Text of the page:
Drought and its long term effects: What could it mean for BC’s forests?

 Image by Alan Grinberg | flickr.com

Image by Alan Grinberg | flickr.com

Although forests are a critical part of the carbon cycle, as they store carbon dioxide in the process of growth and decay, the extent of their influence may need to be re-evaluated. 

A recent study from the University of Utah challenges the assumption that forests are able to store up to one-quarter of the carbon produced by humans, particularly throughout periods of drought.  While climate modeling assumes that forests rebound quickly after extended periods of drought, researchers found that trunk growth took an average of two to four years to return to their normal rates.

The growth rates of forests are essential in maintaining a carbon balance – the difference between human generated carbon emissions and carbon uptake by earth systems.  The progression of climate change may be underestimated if this carbon balance has been miscalculated, since forests are unable to store as much carbon dioxide as predicted. 

Researchers measured tree stem growth and recovery since 1948 at 1,300 forest sites around the planet after severe droughts.  The data was collected from records at the International Tree Ring Data Bank.  A few regions, such as California and the Mediterranean, showed higher than predicted growth; however, most of the Earth’s forests showed negative effects after drought.

It is not certain why drought correlates with inconsistencies in the carbon balance, though it may be related to a loss of foliage and carbohydrate stores, which affects growth, or perhaps the accumulation of pests during dry periods.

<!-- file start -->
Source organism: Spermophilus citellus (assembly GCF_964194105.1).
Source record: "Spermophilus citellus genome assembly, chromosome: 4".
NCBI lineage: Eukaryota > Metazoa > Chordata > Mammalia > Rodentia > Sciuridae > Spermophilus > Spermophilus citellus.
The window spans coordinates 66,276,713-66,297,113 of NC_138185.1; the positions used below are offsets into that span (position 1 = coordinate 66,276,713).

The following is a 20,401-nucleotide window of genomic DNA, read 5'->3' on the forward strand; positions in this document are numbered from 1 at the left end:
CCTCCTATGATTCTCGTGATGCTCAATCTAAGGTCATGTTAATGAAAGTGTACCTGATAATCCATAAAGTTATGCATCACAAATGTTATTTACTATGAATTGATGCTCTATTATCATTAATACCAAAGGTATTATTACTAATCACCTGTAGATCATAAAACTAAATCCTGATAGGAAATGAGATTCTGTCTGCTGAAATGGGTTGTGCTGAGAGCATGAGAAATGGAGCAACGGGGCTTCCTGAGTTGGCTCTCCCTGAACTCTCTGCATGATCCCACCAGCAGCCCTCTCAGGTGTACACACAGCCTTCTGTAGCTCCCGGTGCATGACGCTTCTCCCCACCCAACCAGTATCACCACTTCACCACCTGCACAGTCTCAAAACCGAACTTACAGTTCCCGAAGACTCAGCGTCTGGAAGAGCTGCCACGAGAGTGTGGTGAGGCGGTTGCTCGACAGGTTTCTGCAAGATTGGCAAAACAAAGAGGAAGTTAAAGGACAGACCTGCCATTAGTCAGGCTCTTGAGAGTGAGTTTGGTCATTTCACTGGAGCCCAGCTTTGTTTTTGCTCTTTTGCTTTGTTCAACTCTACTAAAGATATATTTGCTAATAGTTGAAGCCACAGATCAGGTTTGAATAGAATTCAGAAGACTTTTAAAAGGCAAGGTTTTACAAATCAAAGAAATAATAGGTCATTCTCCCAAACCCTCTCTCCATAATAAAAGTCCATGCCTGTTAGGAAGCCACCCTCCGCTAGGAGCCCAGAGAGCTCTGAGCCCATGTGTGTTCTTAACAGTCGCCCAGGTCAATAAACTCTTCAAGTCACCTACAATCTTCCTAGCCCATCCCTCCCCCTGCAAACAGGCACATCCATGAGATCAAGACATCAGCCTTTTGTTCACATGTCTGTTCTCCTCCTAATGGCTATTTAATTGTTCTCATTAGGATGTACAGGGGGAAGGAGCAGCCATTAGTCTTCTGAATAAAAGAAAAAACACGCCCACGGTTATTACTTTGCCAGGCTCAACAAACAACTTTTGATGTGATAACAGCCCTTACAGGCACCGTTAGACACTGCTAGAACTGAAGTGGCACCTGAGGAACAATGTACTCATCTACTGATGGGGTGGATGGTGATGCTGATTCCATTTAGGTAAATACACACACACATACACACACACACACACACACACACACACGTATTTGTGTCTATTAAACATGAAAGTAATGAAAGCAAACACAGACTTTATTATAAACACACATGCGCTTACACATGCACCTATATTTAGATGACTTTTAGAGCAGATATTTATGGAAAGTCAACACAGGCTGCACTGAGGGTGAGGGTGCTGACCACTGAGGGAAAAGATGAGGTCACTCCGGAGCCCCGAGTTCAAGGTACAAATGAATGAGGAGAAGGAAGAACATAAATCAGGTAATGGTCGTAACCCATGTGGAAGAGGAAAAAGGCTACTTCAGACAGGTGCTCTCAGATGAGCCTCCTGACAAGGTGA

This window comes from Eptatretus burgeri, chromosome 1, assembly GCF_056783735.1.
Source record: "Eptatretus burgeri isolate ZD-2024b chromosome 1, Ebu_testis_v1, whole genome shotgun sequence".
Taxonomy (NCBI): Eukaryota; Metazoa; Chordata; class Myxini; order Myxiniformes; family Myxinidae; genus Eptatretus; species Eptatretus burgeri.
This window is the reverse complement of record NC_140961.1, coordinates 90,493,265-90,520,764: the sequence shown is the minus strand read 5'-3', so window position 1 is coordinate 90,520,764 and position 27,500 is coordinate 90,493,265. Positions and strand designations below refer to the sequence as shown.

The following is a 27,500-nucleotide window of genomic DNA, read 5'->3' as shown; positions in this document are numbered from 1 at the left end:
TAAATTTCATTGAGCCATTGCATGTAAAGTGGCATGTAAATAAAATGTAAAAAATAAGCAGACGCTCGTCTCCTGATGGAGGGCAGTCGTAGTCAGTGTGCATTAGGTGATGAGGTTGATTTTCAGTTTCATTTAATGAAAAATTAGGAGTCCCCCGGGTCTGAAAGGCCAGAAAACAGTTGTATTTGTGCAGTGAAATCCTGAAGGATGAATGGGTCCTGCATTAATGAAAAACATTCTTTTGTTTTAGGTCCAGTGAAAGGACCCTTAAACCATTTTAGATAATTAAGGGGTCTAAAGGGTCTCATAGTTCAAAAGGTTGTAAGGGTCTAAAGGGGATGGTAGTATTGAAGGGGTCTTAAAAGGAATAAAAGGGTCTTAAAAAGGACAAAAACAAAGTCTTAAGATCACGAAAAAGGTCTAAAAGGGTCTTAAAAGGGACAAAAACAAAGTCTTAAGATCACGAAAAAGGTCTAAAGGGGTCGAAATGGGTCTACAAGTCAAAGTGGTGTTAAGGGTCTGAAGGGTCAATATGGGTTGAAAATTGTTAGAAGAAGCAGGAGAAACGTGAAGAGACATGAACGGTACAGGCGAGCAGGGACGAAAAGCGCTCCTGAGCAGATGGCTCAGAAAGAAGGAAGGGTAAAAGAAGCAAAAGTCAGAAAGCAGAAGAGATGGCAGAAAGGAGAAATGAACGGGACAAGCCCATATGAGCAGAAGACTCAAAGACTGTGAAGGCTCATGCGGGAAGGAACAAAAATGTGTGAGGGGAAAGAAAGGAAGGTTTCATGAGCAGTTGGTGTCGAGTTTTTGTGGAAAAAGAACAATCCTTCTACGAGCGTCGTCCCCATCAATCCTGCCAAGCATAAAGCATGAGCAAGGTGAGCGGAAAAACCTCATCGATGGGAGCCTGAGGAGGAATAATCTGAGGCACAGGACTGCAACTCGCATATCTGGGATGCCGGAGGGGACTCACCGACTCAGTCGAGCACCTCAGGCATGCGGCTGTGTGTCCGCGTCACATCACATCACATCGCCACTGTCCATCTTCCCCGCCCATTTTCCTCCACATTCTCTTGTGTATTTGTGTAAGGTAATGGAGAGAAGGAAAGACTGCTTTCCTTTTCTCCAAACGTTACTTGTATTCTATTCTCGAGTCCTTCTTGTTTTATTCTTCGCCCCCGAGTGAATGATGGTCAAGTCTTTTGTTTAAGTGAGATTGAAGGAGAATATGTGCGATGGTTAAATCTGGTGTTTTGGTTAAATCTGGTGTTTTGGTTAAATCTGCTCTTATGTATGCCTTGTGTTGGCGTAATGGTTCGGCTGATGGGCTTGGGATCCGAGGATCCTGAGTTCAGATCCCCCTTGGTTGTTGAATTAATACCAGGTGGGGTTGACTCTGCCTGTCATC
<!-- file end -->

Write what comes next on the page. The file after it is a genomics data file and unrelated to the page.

These findings are significant because, “droughts are supposed to increase in frequency and severity due to climate change,” says author and assistant professor of biology, William Anderegg.  The study also found that in dry forests such as pines, the effects of drought were most persistent. 

Recently, several areas in BC (such as South Thompson, Similkameen, Skagit, and Kettle) recently declared a Level 4 drought.  As a result, we may need to reconsider our methods of global climate modeling to account for these, and other similar real-life scenarios.  These areas lie in the Southern Interior of British Columbia, an area consisting predominantly of dry forests that often include lodgepole pine.  A decrease in the growth rate of these forests as a result of drought could have long-term effects on climate change

It is evident that we must reconsider the methods we use to predict different climate variables, especially if we are minimizing the potential for climate change.  If forests are not as effective at taking up carbon as predicted, climate change may be an even greater threat than anticipated.